We all wanted to grow up to be rock stars. And apparently rock stars wanted to grow up to be in the movies. Some embarrass themselves and decide against quitting their day job. But others actually aren’t half bad at the whole acting thing. There are many performances to choose from, but we decided to make matters easy for you and focus on ten of the top rock star performances on screen.
Leto became a well-known rock star after he made his name in film, but he’s always been a music guy, so he makes the list. He recently gained 62 pounds to play Mark David Chapman in Chapter 27 — and was quite good — but it’s his role in Requiem for a Dream that is his best. He plays a young guy who loses it all (money, love, arm) due to his severe drug addiction. His portrayal of Harry as an incompetent man, but one with potential, on the road to destruction was tough to watch. In a good way.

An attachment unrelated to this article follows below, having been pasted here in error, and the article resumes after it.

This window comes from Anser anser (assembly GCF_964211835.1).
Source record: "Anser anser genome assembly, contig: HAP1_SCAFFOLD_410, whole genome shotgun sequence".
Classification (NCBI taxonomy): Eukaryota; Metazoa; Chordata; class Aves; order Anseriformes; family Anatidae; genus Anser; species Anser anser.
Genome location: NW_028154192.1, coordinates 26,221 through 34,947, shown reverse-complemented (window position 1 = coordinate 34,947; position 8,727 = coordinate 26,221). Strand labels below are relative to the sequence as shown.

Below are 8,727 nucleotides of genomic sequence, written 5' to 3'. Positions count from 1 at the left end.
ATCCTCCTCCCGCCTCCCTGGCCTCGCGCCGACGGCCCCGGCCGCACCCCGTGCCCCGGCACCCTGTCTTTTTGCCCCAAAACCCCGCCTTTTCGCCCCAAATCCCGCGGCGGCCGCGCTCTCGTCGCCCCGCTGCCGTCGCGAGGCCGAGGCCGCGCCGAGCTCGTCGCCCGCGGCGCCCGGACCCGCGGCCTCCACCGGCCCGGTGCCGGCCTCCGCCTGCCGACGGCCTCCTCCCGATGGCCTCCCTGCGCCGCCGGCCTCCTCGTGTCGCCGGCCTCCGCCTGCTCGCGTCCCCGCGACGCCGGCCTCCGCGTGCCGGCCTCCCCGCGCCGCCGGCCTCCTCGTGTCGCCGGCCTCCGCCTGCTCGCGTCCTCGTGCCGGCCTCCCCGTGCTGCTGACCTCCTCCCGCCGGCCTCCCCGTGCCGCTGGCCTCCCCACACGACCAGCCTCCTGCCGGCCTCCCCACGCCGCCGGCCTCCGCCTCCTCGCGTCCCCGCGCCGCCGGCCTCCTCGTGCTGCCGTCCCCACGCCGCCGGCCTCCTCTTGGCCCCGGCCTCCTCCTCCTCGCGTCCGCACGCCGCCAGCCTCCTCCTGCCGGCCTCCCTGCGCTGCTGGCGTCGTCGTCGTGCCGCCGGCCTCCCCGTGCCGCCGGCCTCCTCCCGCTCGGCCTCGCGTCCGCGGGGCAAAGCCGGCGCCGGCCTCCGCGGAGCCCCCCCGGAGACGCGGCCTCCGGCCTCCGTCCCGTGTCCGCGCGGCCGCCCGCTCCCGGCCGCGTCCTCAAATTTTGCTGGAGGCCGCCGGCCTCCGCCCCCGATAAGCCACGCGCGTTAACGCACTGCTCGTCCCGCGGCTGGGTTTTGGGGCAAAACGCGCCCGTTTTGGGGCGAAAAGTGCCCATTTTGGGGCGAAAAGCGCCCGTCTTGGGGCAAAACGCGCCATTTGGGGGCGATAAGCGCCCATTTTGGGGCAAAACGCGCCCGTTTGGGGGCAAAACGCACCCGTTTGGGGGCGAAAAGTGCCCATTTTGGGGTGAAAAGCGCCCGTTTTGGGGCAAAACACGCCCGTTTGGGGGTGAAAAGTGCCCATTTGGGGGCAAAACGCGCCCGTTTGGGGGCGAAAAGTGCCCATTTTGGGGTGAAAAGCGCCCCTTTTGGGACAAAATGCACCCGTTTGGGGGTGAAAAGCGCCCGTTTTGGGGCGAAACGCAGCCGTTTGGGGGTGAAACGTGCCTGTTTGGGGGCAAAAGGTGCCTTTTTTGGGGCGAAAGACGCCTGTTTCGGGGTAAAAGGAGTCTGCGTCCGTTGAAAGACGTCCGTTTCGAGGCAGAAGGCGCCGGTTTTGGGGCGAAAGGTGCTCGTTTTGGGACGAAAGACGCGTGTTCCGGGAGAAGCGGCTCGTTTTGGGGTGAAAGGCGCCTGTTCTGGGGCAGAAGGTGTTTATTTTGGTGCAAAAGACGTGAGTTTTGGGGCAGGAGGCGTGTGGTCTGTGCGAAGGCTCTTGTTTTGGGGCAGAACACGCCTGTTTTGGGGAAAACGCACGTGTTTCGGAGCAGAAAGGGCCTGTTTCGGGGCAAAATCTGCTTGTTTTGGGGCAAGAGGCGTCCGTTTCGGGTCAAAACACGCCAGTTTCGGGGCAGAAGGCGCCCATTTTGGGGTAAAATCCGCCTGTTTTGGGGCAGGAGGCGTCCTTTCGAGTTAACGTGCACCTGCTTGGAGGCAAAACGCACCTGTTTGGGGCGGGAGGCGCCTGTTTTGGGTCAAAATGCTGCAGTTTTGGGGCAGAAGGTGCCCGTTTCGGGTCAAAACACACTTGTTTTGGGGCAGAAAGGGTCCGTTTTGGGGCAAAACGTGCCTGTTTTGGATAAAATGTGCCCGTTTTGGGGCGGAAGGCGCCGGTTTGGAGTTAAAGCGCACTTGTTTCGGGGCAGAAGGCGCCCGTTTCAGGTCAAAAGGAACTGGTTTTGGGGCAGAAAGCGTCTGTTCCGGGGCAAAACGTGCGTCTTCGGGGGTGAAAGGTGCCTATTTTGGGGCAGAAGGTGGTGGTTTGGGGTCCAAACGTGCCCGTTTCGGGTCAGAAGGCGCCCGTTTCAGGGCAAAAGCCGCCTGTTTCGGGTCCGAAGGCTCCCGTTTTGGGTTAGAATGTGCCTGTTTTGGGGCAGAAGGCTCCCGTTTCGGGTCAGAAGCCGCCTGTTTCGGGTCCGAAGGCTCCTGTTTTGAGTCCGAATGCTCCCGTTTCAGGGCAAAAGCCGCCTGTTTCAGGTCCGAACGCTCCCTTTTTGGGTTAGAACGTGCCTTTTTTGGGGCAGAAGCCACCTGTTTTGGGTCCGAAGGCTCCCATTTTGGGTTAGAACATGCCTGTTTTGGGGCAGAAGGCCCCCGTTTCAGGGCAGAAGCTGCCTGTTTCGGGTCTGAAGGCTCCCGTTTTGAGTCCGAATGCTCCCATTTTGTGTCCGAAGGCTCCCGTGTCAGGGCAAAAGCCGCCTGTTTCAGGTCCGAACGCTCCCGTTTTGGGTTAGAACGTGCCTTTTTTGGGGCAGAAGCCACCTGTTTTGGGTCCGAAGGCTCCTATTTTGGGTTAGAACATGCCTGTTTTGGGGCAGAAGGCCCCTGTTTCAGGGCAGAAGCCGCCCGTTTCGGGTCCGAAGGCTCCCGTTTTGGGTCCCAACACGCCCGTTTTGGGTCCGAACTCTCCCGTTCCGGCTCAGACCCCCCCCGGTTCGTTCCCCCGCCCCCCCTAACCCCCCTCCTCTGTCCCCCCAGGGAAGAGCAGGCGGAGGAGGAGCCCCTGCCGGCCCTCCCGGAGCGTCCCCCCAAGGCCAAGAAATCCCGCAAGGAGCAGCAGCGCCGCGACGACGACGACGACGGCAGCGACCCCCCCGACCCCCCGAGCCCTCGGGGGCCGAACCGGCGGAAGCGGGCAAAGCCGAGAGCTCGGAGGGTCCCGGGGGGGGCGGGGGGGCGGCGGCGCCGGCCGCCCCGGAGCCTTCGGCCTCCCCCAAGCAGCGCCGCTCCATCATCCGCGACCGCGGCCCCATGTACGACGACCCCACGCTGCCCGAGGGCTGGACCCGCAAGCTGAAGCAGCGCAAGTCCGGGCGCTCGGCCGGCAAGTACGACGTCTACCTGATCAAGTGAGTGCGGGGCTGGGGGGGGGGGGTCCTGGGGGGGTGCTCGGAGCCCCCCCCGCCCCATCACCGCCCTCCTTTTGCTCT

Other Roles of Note: Prefontaine, Panic Room, Chapter 27
Okay, we all watched the train wreck that used to be Courntey Love through the years, so maybe it wasn’t a stretch to believe her as a woman who had a good portion of drugs a few times a day, then got AIDs and basically went crazy before she drowned at home. She was a good choice for the role because she’s Courtney Love, but most impressive was her command of the intimate moments between she and Larry (Woody Harrelson) and showing the other side of Althea Flynt. It even grabbed her a Golden Globe nomination.
Other Roles of Note: Sid and Nancy, Basquiat, 200 Cigarettes, Trapped